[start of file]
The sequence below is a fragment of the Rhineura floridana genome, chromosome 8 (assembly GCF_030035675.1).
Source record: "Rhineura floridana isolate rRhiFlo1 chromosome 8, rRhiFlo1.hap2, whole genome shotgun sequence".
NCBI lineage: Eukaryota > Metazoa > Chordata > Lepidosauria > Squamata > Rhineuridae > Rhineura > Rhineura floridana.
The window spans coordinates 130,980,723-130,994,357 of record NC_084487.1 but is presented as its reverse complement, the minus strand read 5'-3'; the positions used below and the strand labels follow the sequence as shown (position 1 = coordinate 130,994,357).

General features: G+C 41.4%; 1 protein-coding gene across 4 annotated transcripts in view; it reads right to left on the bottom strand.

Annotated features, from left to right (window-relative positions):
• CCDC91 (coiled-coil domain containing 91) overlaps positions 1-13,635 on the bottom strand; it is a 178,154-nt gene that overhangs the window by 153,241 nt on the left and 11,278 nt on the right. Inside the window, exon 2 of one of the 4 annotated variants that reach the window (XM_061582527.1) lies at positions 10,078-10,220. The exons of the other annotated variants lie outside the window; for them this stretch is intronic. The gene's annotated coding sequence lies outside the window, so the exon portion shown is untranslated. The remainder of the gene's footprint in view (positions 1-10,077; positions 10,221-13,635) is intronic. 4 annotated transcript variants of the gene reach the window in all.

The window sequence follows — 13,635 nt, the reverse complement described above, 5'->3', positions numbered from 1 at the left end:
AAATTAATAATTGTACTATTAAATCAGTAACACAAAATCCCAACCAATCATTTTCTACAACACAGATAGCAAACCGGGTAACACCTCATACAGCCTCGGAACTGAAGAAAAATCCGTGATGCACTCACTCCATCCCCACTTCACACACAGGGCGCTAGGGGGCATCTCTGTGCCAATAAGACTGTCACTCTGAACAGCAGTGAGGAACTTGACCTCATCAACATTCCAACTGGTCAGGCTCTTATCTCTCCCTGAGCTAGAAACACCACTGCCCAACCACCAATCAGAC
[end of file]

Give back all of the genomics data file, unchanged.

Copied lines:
The sequence below is a fragment of the Rhineura floridana genome, chromosome 8 (assembly GCF_030035675.1).
Source record: "Rhineura floridana isolate rRhiFlo1 chromosome 8, rRhiFlo1.hap2, whole genome shotgun sequence".
NCBI lineage: Eukaryota > Metazoa > Chordata > Lepidosauria > Squamata > Rhineuridae > Rhineura > Rhineura floridana.
The window spans coordinates 130,980,723-130,994,357 of record NC_084487.1 but is presented as its reverse complement, the minus strand read 5'-3'; the positions used below and the strand labels follow the sequence as shown (position 1 = coordinate 130,994,357).

General features: G+C 41.4%; 1 protein-coding gene across 4 annotated transcripts in view; it reads right to left on the bottom strand.

Annotated features, from left to right (window-relative positions):
• CCDC91 (coiled-coil domain containing 91) overlaps positions 1-13,635 on the bottom strand; it is a 178,154-nt gene that overhangs the window by 153,241 nt on the left and 11,278 nt on the right. Inside the window, exon 2 of one of the 4 annotated variants that reach the window (XM_061582527.1) lies at positions 10,078-10,220. The exons of the other annotated variants lie outside the window; for them this stretch is intronic. The gene's annotated coding sequence lies outside the window, so the exon portion shown is untranslated. The remainder of the gene's footprint in view (positions 1-10,077; positions 10,221-13,635) is intronic. 4 annotated transcript variants of the gene reach the window in all.

The window sequence follows — 13,635 nt, the reverse complement described above, 5'->3', positions numbered from 1 at the left end:
AAATTAATAATTGTACTATTAAATCAGTAACACAAAATCCCAACCAATCATTTTCTACAACACAGATAGCAAACCGGGTAACACCTCATACAGCCTCGGAACTGAAGAAAAATCCGTGATGCACTCACTCCATCCCCACTTCACACACAGGGCGCTAGGGGGCATCTCTGTGCCAATAAGACTGTCACTCTGAACAGCAGTGAGGAACTTGACCTCATCAACATTCCAACTGGTCAGGCTCTTATCTCTCCCTGAGCTAGAAACACCACTGCCCAACCACCAATCAGAC